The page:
Summer 2024

Former pitcher Jason Grimsley details addiction, God's grace: 'Now I know why I'm here'

In 2006, MLB pitcher Jason Grimsley was busted for using performance-enhancing drugs, thus ending a pro baseball career that had consumed his life for 15 years. By 2015, Grimsley was mired in the depths of depression and addiction, and he tried to take his life.

Grimsley, now 55, tells his incredible story in his new book, “Cross Stitched: One Man’s Journey from Ruin to Restoration,” with the hopes of inspiring others and pointing them to God. All proceeds from the book will go to Emerging Grace Ministries, a faith-based non-profit committed to ending adolescent sex trafficking.

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“Now that I look back [on my life], I want to point to the Lord and His grace and His salvation,” Grimsley told USA Today last week. “There’s no reason I should be alive today. I should have died. Now I know why I’m here.”

After Grimsley’s career — in which he compiled 42 wins and a 4.77 ERA with seven different franchises — came to an abrupt end, he, his wife, Dana, and their three children returned to Jason’s home state of Texas. However, without baseball, his life began to unravel. It started with alcohol abuse, but Grimsley eventually graduated to cocaine and methamphetamine use.

“I was taking anything I could get my hands on,” he told USA Today. “I just wanted to be numb. I didn’t want to think what kind of person I was, or what I was doing to myself and my family. I was constantly hiding it.”

His marriage was strained, his relationship with his kids suffered and his friendships nearly evaporated entirely. He decided to give up.

High on cocaine and full of vodka and beer, Grimsley wrote goodbye letters and made calls to his family and friends. One of his best friends, former Kansas City Royals teammate Jeremy Affeldt, will never forget the voicemail he received from Grimsley: “Hey man, I love you. I’ve always loved you. Always. I’m just tired of hurting people. I’ve had enough. I just don’t want to do this anymore.”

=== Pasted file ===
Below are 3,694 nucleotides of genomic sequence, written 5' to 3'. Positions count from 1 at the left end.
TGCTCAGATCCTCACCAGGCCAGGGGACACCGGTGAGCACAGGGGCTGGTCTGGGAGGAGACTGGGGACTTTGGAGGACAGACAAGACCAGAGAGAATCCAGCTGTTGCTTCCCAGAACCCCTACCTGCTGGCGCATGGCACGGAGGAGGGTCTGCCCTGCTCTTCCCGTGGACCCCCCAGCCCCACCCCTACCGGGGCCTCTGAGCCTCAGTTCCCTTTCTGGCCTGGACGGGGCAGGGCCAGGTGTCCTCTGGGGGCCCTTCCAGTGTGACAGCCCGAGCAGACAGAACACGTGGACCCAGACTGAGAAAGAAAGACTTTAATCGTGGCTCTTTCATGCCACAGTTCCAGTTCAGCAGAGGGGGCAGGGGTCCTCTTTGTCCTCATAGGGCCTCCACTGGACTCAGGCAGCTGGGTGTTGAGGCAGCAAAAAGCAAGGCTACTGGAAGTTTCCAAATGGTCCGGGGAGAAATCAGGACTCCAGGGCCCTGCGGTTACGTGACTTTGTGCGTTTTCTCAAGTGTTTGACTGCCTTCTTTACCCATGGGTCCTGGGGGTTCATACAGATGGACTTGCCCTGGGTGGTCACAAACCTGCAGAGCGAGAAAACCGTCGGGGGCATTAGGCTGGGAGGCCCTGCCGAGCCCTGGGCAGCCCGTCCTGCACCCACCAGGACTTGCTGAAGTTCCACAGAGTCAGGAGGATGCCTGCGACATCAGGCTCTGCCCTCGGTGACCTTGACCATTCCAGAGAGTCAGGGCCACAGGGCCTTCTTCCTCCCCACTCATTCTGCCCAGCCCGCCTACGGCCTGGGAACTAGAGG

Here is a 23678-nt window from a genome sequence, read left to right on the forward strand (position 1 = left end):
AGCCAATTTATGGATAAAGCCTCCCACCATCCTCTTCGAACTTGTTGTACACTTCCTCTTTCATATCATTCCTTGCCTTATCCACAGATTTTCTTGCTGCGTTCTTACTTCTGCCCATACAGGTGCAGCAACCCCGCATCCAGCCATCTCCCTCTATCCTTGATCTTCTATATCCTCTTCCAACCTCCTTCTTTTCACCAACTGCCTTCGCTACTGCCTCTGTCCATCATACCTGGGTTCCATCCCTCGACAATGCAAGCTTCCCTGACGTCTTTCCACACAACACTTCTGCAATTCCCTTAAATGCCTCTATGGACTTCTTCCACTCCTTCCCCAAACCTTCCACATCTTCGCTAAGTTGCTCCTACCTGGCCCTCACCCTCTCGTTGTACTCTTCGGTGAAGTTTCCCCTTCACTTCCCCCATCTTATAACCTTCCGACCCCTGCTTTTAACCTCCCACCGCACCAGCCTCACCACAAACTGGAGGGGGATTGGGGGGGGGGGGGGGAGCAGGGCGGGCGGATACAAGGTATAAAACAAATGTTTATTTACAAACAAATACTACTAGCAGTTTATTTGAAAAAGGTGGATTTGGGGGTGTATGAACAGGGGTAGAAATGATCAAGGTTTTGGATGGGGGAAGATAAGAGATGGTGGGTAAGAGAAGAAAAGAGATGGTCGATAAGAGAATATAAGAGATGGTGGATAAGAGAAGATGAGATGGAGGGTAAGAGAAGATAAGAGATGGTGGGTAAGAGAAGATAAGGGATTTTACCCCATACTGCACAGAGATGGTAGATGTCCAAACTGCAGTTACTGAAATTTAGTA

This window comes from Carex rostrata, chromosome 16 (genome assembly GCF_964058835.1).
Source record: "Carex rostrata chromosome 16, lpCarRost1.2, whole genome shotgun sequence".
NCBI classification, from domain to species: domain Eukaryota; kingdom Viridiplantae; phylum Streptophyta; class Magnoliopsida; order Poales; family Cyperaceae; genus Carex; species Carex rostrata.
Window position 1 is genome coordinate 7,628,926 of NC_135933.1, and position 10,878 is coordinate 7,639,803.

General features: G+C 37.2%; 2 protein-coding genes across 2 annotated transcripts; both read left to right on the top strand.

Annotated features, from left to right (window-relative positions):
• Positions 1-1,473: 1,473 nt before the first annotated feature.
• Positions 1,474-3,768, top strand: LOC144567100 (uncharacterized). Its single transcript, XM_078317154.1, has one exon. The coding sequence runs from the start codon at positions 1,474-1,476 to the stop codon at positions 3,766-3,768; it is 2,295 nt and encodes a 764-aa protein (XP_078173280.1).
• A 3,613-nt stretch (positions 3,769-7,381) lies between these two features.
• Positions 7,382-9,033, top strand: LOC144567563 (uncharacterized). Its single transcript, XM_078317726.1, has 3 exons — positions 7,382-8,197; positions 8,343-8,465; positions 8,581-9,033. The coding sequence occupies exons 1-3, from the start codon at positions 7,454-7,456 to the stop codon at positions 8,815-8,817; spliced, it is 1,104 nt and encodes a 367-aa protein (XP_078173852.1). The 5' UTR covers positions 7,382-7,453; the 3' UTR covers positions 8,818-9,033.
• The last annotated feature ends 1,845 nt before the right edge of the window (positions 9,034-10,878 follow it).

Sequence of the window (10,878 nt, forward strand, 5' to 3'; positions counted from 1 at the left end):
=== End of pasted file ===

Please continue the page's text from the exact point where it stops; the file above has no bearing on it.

Then, he tried to shoot himself in the head.

“I was waiting, but nothing happened,” Grimsley said. “I guess I didn’t take off the safety feature. I didn’t have the [guts] to do it again. I just remember thinking, ‘I can’t even do that right.'”

He was found roughly six hours later, wandering aimlessly through the woods. After going through drug and alcohol rehab and psych wards, buoyed by steadfast support from those around him, Grimsley was on the path to recovery. But most of all, he turned to God.

Having experienced the redemption only God can provide, Grimsley was spurred on to help others who may be struggling. He began telling his story to church groups outside Houston, but at the urging of Dana as well as pastors and friends, he decided to take his story public with his new book.

“Those demons, they don’t discriminate,” Grimsley told USA Today. “It’s all the same pattern. It’s the same road, oftentimes the expressway, that everybody is on.”

Joe Bick, Grimsley’s baseball agent since 1986 and his lifelong friend, remembers well the support he received from Grimsley when Bick’s son passed away from a heroin overdose in 2015, even when Grimsley was struggling himself.

“Jason is among the group of guys that I hope will eventually carry me to my grave,” Bick told USA Today. “He is a very special individual in my life. … You see how his life has changed like it has. It’s one of the most awesome things I’ve seen happen in my life. He has done a complete 180 in terms of opening up about himself.”

Grimsley finally understood God’s calling on his life, and it wasn’t to win World Series titles.

“I thought my purpose in life was to play baseball,” Grimsley said. “Now, I realize that wasn’t it. My purpose is right here, right now. No doubt this was God’s plan all along. I want people to get a glimpse of the thing I lived through. My success. My failures. Why they were my failures. Why I believe I got through my failures.

“All I truly want to do is help.”

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